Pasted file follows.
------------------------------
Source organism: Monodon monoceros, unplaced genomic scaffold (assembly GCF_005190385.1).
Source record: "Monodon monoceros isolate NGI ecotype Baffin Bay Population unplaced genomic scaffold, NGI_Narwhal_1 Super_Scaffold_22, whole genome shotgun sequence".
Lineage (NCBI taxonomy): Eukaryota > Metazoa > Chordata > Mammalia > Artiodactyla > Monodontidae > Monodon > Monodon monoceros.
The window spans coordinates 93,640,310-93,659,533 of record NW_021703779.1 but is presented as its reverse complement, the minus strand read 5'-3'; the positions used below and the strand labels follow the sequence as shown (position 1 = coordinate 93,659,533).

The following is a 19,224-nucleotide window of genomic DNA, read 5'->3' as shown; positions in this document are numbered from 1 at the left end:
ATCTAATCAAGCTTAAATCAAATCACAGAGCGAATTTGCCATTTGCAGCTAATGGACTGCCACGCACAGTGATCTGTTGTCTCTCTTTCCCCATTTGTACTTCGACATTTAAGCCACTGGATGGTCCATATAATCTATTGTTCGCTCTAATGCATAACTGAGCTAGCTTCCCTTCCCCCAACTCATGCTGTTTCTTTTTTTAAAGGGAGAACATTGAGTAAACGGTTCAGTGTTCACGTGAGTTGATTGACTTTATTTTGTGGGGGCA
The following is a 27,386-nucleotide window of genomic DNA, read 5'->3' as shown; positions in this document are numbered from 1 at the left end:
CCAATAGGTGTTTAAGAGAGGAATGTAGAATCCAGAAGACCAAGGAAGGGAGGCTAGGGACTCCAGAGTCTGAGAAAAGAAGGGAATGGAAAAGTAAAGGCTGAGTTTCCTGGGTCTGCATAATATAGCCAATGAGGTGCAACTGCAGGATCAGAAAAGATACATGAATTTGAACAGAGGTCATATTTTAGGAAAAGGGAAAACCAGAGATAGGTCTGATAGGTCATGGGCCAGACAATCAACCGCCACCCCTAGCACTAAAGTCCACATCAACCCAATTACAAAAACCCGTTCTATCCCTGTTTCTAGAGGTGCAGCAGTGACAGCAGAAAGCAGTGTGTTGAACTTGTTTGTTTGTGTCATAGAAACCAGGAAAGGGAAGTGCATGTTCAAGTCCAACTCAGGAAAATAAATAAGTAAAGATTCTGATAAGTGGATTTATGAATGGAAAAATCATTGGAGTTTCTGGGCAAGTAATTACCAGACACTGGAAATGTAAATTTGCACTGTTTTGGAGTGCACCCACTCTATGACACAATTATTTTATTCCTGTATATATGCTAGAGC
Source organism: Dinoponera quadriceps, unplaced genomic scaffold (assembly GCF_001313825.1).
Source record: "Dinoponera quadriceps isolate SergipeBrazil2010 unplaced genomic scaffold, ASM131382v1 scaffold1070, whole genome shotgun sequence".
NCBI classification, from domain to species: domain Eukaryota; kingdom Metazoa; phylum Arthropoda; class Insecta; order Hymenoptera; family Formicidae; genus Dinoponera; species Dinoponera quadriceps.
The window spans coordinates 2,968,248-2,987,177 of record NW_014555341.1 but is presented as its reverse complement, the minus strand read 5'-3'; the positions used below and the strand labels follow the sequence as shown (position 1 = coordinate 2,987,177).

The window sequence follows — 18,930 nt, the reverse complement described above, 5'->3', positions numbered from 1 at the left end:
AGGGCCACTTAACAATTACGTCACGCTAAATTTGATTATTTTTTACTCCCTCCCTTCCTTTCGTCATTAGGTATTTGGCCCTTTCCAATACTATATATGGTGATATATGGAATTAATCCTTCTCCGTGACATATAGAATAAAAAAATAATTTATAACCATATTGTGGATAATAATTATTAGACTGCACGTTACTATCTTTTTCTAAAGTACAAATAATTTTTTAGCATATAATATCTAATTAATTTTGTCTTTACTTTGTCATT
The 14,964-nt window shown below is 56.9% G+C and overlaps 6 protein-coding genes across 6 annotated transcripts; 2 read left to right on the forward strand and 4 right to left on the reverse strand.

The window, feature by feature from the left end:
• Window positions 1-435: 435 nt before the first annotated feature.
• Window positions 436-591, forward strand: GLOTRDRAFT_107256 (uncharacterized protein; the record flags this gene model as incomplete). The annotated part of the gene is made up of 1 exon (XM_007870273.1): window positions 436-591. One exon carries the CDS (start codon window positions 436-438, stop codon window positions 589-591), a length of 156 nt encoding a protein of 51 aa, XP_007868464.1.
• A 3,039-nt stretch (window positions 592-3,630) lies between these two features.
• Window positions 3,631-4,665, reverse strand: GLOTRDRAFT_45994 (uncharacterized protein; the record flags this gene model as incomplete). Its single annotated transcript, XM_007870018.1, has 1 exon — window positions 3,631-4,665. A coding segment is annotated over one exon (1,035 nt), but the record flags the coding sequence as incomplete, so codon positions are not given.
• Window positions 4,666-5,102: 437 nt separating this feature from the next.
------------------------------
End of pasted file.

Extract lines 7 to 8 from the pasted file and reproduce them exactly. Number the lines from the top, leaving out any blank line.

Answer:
The following is a 27,386-nucleotide window of genomic DNA, read 5'->3' as shown; positions in this document are numbered from 1 at the left end:
CCAATAGGTGTTTAAGAGAGGAATGTAGAATCCAGAAGACCAAGGAAGGGAGGCTAGGGACTCCAGAGTCTGAGAAAAGAAGGGAATGGAAAAGTAAAGGCTGAGTTTCCTGGGTCTGCATAATATAGCCAATGAGGTGCAACTGCAGGATCAGAAAAGATACATGAATTTGAACAGAGGTCATATTTTAGGAAAAGGGAAAACCAGAGATAGGTCTGATAGGTCATGGGCCAGACAATCAACCGCCACCCCTAGCACTAAAGTCCACATCAACCCAATTACAAAAACCCGTTCTATCCCTGTTTCTAGAGGTGCAGCAGTGACAGCAGAAAGCAGTGTGTTGAACTTGTTTGTTTGTGTCATAGAAACCAGGAAAGGGAAGTGCATGTTCAAGTCCAACTCAGGAAAATAAATAAGTAAAGATTCTGATAAGTGGATTTATGAATGGAAAAATCATTGGAGTTTCTGGGCAAGTAATTACCAGACACTGGAAATGTAAATTTGCACTGTTTTGGAGTGCACCCACTCTATGACACAATTATTTTATTCCTGTATATATGCTAGAGC